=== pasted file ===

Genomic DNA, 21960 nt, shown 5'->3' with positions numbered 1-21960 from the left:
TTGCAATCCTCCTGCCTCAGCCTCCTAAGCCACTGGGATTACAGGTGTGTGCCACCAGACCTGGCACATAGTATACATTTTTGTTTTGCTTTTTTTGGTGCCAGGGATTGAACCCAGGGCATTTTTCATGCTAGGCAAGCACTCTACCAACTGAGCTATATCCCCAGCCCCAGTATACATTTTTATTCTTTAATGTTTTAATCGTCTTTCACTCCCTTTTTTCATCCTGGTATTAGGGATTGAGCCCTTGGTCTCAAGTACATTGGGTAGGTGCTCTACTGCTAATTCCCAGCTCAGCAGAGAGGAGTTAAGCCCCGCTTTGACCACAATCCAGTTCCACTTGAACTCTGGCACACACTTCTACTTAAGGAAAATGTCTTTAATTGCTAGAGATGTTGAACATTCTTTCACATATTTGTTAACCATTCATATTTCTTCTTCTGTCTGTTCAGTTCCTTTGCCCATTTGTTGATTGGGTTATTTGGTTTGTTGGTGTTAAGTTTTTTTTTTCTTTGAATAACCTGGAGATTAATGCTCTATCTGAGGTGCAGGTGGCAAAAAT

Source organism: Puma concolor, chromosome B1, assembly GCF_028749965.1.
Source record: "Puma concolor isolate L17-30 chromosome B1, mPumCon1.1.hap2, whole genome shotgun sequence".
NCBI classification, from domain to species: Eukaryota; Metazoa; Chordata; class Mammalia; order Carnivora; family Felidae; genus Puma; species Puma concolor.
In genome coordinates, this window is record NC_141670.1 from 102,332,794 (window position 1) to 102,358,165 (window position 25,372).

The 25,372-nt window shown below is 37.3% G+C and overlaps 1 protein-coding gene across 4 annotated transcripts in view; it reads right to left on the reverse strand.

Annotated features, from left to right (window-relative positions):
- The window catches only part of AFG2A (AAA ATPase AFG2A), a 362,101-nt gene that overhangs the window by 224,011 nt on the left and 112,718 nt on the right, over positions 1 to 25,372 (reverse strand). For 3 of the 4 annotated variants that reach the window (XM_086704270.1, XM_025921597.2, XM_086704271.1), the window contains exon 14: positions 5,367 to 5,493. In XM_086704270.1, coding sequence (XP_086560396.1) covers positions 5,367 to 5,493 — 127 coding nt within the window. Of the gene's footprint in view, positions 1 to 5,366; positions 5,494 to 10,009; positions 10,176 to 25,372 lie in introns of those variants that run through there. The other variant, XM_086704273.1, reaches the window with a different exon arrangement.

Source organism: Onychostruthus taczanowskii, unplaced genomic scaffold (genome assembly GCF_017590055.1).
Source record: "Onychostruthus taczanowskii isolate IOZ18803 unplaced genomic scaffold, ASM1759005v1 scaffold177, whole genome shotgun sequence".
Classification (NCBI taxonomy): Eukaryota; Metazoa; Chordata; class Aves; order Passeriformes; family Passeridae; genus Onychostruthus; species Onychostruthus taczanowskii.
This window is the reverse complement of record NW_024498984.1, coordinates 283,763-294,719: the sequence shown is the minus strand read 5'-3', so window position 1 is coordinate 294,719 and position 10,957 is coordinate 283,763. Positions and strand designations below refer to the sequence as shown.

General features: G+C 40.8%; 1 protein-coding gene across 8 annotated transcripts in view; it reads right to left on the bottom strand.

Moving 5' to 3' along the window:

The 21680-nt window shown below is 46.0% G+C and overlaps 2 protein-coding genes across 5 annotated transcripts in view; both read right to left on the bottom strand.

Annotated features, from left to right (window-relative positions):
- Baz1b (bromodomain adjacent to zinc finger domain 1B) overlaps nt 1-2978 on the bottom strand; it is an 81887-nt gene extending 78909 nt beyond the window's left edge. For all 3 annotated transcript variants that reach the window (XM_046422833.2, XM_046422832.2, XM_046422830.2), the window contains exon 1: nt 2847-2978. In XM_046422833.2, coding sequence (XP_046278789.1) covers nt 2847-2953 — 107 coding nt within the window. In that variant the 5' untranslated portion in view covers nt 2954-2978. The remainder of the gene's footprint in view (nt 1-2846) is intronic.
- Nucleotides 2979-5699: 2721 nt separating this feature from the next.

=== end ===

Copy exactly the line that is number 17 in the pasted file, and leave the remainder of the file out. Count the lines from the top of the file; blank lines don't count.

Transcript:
Annotated features, from left to right (window-relative positions):